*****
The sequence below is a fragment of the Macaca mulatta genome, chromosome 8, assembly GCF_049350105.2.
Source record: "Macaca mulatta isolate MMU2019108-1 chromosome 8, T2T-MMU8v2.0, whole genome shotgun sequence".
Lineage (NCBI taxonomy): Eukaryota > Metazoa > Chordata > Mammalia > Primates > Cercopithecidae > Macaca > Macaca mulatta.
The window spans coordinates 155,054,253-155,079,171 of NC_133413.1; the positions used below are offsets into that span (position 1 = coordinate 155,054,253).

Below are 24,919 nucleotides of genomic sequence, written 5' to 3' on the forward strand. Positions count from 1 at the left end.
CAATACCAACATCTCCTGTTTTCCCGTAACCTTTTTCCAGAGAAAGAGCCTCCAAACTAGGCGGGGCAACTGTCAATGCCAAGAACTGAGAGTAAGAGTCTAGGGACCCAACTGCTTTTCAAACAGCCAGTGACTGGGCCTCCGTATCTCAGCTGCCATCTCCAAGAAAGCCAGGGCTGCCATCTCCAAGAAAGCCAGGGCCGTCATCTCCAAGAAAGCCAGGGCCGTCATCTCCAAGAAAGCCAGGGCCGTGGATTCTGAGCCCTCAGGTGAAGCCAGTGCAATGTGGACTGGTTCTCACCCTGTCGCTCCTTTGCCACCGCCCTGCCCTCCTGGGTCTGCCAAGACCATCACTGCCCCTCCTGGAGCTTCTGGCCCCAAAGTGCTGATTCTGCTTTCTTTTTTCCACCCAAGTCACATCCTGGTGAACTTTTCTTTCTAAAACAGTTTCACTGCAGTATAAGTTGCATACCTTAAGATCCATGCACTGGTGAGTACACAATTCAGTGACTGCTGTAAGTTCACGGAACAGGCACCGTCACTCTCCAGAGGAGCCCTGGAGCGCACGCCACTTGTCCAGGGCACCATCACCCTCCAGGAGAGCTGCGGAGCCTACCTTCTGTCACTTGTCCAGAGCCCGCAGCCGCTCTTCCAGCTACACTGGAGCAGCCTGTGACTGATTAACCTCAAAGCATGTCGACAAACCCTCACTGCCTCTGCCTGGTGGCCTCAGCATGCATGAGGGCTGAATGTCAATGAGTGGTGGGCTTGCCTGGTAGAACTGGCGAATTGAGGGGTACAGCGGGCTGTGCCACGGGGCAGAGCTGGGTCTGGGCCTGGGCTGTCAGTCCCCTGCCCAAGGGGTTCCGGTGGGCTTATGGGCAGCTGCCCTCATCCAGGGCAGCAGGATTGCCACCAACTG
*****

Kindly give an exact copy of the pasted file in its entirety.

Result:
The sequence below is a fragment of the Macaca mulatta genome, chromosome 8, assembly GCF_049350105.2.
Source record: "Macaca mulatta isolate MMU2019108-1 chromosome 8, T2T-MMU8v2.0, whole genome shotgun sequence".
Lineage (NCBI taxonomy): Eukaryota > Metazoa > Chordata > Mammalia > Primates > Cercopithecidae > Macaca > Macaca mulatta.
The window spans coordinates 155,054,253-155,079,171 of NC_133413.1; the positions used below are offsets into that span (position 1 = coordinate 155,054,253).

Below are 24,919 nucleotides of genomic sequence, written 5' to 3' on the forward strand. Positions count from 1 at the left end.
CAATACCAACATCTCCTGTTTTCCCGTAACCTTTTTCCAGAGAAAGAGCCTCCAAACTAGGCGGGGCAACTGTCAATGCCAAGAACTGAGAGTAAGAGTCTAGGGACCCAACTGCTTTTCAAACAGCCAGTGACTGGGCCTCCGTATCTCAGCTGCCATCTCCAAGAAAGCCAGGGCTGCCATCTCCAAGAAAGCCAGGGCCGTCATCTCCAAGAAAGCCAGGGCCGTCATCTCCAAGAAAGCCAGGGCCGTGGATTCTGAGCCCTCAGGTGAAGCCAGTGCAATGTGGACTGGTTCTCACCCTGTCGCTCCTTTGCCACCGCCCTGCCCTCCTGGGTCTGCCAAGACCATCACTGCCCCTCCTGGAGCTTCTGGCCCCAAAGTGCTGATTCTGCTTTCTTTTTTCCACCCAAGTCACATCCTGGTGAACTTTTCTTTCTAAAACAGTTTCACTGCAGTATAAGTTGCATACCTTAAGATCCATGCACTGGTGAGTACACAATTCAGTGACTGCTGTAAGTTCACGGAACAGGCACCGTCACTCTCCAGAGGAGCCCTGGAGCGCACGCCACTTGTCCAGGGCACCATCACCCTCCAGGAGAGCTGCGGAGCCTACCTTCTGTCACTTGTCCAGAGCCCGCAGCCGCTCTTCCAGCTACACTGGAGCAGCCTGTGACTGATTAACCTCAAAGCATGTCGACAAACCCTCACTGCCTCTGCCTGGTGGCCTCAGCATGCATGAGGGCTGAATGTCAATGAGTGGTGGGCTTGCCTGGTAGAACTGGCGAATTGAGGGGTACAGCGGGCTGTGCCACGGGGCAGAGCTGGGTCTGGGCCTGGGCTGTCAGTCCCCTGCCCAAGGGGTTCCGGTGGGCTTATGGGCAGCTGCCCTCATCCAGGGCAGCAGGATTGCCACCAACTG